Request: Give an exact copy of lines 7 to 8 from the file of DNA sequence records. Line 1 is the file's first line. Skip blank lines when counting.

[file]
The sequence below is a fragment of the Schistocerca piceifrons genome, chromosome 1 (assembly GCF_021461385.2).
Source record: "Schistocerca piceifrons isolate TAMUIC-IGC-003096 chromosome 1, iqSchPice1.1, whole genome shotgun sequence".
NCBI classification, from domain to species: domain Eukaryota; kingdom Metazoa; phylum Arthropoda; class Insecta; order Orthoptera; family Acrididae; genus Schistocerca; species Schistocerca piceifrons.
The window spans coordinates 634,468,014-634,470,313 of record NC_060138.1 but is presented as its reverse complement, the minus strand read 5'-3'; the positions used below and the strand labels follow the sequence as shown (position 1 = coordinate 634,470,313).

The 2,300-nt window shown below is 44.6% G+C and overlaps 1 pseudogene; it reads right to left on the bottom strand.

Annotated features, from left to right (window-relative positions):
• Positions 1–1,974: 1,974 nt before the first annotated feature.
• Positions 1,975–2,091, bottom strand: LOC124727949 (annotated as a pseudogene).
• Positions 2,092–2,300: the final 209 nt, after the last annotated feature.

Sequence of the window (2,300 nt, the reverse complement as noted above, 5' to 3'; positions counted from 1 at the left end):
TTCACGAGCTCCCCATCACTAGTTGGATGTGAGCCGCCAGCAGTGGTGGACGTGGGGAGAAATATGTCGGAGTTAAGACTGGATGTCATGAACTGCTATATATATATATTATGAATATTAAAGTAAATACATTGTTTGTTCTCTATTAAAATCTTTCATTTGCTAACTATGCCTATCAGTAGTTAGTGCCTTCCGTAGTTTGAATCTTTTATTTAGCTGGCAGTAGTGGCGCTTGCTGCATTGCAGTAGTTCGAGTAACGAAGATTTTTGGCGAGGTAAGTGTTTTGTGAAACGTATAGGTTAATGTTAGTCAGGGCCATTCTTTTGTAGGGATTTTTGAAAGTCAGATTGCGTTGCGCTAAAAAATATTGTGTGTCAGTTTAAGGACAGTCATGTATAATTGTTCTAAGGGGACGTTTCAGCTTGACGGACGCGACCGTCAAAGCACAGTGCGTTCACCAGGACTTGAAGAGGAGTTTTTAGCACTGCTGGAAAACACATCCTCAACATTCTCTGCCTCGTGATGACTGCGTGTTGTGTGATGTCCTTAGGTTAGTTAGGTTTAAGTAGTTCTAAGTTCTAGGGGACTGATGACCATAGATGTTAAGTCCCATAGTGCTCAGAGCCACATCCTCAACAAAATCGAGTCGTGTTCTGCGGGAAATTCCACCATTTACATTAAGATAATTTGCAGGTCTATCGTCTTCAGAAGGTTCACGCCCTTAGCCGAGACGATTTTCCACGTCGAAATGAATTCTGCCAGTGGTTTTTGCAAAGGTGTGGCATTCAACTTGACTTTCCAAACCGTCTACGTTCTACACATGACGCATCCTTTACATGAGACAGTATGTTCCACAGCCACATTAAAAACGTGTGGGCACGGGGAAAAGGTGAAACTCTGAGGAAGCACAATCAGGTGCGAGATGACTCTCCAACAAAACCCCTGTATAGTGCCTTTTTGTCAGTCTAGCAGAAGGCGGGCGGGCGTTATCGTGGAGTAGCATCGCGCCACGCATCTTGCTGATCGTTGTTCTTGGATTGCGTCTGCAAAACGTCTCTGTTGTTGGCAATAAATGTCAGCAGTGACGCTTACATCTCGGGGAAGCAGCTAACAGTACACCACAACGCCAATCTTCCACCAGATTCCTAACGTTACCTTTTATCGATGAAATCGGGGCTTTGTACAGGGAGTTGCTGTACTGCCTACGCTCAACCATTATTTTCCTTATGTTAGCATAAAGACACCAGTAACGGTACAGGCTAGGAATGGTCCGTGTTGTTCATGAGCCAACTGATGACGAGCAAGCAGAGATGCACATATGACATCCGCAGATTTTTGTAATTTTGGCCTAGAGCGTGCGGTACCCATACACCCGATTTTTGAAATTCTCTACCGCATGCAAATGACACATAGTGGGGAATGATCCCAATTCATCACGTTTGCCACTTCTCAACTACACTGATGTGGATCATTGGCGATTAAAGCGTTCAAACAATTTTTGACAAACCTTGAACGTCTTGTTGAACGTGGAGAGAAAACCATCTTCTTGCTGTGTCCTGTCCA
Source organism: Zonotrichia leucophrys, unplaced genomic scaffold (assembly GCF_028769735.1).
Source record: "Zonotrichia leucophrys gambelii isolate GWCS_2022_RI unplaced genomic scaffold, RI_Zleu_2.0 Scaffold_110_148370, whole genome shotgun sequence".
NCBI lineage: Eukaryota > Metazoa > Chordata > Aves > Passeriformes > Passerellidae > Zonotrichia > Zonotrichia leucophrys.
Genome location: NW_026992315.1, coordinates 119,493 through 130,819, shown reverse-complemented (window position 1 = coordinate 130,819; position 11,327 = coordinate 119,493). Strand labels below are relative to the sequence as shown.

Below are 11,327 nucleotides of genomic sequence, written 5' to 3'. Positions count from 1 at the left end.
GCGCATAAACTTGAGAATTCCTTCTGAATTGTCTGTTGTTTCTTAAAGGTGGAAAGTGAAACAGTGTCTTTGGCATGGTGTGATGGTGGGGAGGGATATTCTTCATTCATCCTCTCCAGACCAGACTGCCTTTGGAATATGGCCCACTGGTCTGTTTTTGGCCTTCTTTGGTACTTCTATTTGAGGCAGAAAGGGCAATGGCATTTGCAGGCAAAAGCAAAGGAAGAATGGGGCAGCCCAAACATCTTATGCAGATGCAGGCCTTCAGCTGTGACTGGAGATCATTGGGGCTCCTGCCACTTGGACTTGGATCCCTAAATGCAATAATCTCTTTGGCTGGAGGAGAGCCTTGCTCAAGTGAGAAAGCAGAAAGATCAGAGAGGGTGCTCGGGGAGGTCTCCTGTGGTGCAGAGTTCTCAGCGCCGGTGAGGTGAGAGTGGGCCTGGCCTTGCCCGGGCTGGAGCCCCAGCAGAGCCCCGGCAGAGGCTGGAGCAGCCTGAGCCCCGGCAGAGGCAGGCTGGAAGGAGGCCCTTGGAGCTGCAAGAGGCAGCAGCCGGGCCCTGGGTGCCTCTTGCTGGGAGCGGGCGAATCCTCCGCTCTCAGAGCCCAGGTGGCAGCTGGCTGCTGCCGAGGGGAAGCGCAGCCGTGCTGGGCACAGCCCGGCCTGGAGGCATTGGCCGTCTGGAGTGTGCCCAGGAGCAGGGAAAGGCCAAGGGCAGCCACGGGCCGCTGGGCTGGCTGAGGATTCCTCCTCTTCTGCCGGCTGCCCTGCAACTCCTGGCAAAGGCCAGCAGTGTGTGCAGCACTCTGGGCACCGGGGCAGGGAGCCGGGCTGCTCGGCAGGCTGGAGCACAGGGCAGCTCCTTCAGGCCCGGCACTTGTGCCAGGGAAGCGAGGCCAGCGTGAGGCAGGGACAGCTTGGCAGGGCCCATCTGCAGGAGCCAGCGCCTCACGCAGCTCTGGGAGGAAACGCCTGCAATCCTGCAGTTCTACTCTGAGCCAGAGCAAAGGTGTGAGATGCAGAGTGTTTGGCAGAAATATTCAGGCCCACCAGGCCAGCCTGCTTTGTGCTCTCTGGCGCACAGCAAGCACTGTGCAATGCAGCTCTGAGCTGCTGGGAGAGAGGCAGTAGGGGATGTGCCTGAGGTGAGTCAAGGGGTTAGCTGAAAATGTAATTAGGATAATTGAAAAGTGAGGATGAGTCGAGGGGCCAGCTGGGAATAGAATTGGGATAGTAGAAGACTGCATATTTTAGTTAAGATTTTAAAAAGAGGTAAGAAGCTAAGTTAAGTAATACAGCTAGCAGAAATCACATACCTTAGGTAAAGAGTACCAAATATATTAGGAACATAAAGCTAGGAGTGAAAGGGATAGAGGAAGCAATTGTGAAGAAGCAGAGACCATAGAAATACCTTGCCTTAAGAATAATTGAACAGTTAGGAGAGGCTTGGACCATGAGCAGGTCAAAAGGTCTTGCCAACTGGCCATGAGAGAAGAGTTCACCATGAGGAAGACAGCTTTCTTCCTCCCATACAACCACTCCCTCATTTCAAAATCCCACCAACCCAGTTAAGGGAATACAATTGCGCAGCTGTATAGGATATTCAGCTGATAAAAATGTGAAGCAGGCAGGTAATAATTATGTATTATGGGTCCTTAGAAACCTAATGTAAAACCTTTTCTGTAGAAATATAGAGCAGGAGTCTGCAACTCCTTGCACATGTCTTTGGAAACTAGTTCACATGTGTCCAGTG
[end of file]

• Positions 1–1,974: 1,974 nt before the first annotated feature.
• Positions 1,975–2,091, bottom strand: LOC124727949 (annotated as a pseudogene).